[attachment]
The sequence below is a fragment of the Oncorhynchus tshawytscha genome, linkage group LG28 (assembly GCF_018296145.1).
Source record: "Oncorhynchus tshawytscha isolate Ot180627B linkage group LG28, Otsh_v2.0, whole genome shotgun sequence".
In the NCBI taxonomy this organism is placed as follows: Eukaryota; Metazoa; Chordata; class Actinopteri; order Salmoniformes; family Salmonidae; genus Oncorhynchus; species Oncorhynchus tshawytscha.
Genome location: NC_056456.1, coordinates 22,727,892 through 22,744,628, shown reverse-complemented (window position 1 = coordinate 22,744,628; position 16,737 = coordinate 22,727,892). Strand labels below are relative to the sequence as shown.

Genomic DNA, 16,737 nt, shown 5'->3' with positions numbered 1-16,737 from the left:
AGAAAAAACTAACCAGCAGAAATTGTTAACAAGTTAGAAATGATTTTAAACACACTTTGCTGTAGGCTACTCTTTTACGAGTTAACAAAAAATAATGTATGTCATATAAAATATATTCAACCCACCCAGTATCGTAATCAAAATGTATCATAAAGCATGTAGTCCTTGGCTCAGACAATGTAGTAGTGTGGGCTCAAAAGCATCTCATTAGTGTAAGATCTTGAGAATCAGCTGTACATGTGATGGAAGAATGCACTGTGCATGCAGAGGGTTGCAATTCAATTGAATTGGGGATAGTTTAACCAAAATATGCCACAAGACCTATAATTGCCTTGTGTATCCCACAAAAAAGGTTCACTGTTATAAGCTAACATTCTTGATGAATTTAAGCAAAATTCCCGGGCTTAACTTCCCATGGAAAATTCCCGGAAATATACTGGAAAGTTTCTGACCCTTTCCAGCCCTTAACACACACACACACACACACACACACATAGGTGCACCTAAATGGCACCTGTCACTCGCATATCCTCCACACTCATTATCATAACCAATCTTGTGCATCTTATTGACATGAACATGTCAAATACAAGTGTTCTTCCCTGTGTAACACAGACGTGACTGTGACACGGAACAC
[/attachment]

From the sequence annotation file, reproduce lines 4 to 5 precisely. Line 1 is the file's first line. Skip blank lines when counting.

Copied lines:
Genome location: NC_056456.1, coordinates 22,727,892 through 22,744,628, shown reverse-complemented (window position 1 = coordinate 22,744,628; position 16,737 = coordinate 22,727,892). Strand labels below are relative to the sequence as shown.

Genomic DNA, 16,737 nt, shown 5'->3' with positions numbered 1-16,737 from the left: